The researchers who claim a smoking ban in Pueblo, Colorado, caused an immediate, dramatic reduction in heart attacks, like the researchers who claim a smoking ban in Helena, Montana, had an even bigger effect, are getting a second burst of publicity now that they've published their results. Unlike the witnesses to the Miracle of Helena, who reduced their initial claim of a 60 percent reduction in hospital admissions for heart attacks to 40 percent by the time their paper saw print, the true believers in Pueblo are sticking with their initial figure of 27 percent. And I am sticking with my original criticisms of the study, the most important one being that it is biologically impossible to eliminate one in four heart attacks within 18 months by reducing exposure to secondhand smoke, or even by encouraging smokers to quit. It is also curious that this dramatic effect seems to be limited to little towns here and there (so far only two), bypassing much larger jurisdictions with smoking bans.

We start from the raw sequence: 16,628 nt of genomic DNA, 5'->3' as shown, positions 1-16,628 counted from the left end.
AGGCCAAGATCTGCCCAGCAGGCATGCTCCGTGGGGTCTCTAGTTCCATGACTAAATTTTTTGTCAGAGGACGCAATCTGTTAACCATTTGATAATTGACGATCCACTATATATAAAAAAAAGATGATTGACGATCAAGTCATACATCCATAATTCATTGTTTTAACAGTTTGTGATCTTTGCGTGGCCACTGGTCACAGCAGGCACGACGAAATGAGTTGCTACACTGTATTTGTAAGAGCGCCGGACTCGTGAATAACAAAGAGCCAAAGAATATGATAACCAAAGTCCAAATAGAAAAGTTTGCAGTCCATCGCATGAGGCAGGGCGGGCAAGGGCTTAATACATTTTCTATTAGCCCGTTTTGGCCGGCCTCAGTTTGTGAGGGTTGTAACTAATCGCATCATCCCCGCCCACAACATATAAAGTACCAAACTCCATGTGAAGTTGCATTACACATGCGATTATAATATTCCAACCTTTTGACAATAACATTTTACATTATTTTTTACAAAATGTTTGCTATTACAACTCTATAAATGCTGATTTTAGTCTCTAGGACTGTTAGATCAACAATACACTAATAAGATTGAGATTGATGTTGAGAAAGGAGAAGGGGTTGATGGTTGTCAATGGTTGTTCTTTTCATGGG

The always sharp Michael Siegel dissects the Pueblo study's many flaws, while warning (once again) that the anti-smoking movement is in danger of losing all credibility by pushing patently ridiculous claims about the dangers of secondhand smoke and the life-saving power of smoking bans. Robert VerBruggen does the math, trying to figure out how a smoking ban could possibly have achieved the claimed results. Short answer: It couldn't have.